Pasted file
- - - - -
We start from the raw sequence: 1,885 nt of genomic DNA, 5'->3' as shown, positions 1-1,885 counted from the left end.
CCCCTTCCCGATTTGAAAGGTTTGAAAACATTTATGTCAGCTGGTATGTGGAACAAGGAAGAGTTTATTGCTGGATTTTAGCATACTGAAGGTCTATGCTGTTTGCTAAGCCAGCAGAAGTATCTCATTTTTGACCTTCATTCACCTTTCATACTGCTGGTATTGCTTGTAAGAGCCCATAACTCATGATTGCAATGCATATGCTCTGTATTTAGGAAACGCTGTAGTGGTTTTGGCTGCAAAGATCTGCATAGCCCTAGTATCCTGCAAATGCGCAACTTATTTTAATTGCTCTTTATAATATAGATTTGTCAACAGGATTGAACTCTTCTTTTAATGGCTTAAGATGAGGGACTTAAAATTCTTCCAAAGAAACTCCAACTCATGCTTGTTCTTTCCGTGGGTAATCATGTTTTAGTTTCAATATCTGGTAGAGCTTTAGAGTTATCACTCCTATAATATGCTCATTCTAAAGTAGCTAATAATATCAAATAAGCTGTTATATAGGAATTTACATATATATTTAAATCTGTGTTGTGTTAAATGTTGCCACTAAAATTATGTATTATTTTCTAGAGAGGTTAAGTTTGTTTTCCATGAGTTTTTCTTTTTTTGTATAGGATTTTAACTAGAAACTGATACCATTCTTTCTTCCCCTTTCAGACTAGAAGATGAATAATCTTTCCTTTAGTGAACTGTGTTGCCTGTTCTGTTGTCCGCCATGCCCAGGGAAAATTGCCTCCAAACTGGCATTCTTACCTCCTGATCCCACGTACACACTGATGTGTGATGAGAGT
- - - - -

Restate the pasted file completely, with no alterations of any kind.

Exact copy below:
We start from the raw sequence: 1,885 nt of genomic DNA, 5'->3' as shown, positions 1-1,885 counted from the left end.
CCCCTTCCCGATTTGAAAGGTTTGAAAACATTTATGTCAGCTGGTATGTGGAACAAGGAAGAGTTTATTGCTGGATTTTAGCATACTGAAGGTCTATGCTGTTTGCTAAGCCAGCAGAAGTATCTCATTTTTGACCTTCATTCACCTTTCATACTGCTGGTATTGCTTGTAAGAGCCCATAACTCATGATTGCAATGCATATGCTCTGTATTTAGGAAACGCTGTAGTGGTTTTGGCTGCAAAGATCTGCATAGCCCTAGTATCCTGCAAATGCGCAACTTATTTTAATTGCTCTTTATAATATAGATTTGTCAACAGGATTGAACTCTTCTTTTAATGGCTTAAGATGAGGGACTTAAAATTCTTCCAAAGAAACTCCAACTCATGCTTGTTCTTTCCGTGGGTAATCATGTTTTAGTTTCAATATCTGGTAGAGCTTTAGAGTTATCACTCCTATAATATGCTCATTCTAAAGTAGCTAATAATATCAAATAAGCTGTTATATAGGAATTTACATATATATTTAAATCTGTGTTGTGTTAAATGTTGCCACTAAAATTATGTATTATTTTCTAGAGAGGTTAAGTTTGTTTTCCATGAGTTTTTCTTTTTTTGTATAGGATTTTAACTAGAAACTGATACCATTCTTTCTTCCCCTTTCAGACTAGAAGATGAATAATCTTTCCTTTAGTGAACTGTGTTGCCTGTTCTGTTGTCCGCCATGCCCAGGGAAAATTGCCTCCAAACTGGCATTCTTACCTCCTGATCCCACGTACACACTGATGTGTGATGAGAGT